Loser's Guide to Life
In addition to the Generalized Lie (any set of false beliefs that people keep on repeating because people keep on repeating them), there is also the Cute Story, which is any cliché that would seem to disprove common experience in a delightful fashion.
For example, you have been working in puppet repair for some years. What must happen is: the boss will hire someone who has never seen a puppet before to get a new angle on the whole thing, to help grow the business moving forward.
The new person watches the operation for a bit and immediately asks a pertinent question, such as, “Why do fools fall in love?” or “Why are you doing that?” And you have to say:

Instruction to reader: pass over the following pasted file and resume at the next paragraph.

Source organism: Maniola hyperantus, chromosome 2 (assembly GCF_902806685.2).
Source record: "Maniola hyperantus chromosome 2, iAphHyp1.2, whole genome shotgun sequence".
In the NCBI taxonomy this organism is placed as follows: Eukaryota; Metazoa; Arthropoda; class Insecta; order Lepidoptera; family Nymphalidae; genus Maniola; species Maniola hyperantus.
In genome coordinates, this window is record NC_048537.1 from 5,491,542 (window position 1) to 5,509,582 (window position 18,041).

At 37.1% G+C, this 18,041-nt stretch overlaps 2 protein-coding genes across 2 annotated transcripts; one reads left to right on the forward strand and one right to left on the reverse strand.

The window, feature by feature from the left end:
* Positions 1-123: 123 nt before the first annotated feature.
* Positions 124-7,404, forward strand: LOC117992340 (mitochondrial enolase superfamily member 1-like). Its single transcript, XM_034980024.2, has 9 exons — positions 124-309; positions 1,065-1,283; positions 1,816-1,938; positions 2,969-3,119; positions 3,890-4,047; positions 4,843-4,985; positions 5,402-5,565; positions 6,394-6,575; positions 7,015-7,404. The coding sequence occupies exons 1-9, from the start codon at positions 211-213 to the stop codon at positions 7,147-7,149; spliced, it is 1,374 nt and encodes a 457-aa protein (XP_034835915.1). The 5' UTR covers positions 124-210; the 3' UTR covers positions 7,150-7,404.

“Well, I'll be switched. I've always done it that way. Never thought about it, really.”
And it turns out this thing you've been doing for years is a completely unnecessary step, a fossilized ritual from medieval puppet-repair. According to the Cute Story, that's just the sort of thing that would happen. It is assumed that you, a long-time employee, can no longer see the forest for the trees because you have been there so long. That happens to every woodsman. Most woodsmen, after a few years in the bush, stagger around bumping into things and wondering where the forest got to, and they then have to be airlifted out to civilization to learn how to recognize forests.
Anyway, the crucial thing is, people like Cute Stories, because normal experience can be dismal and boring.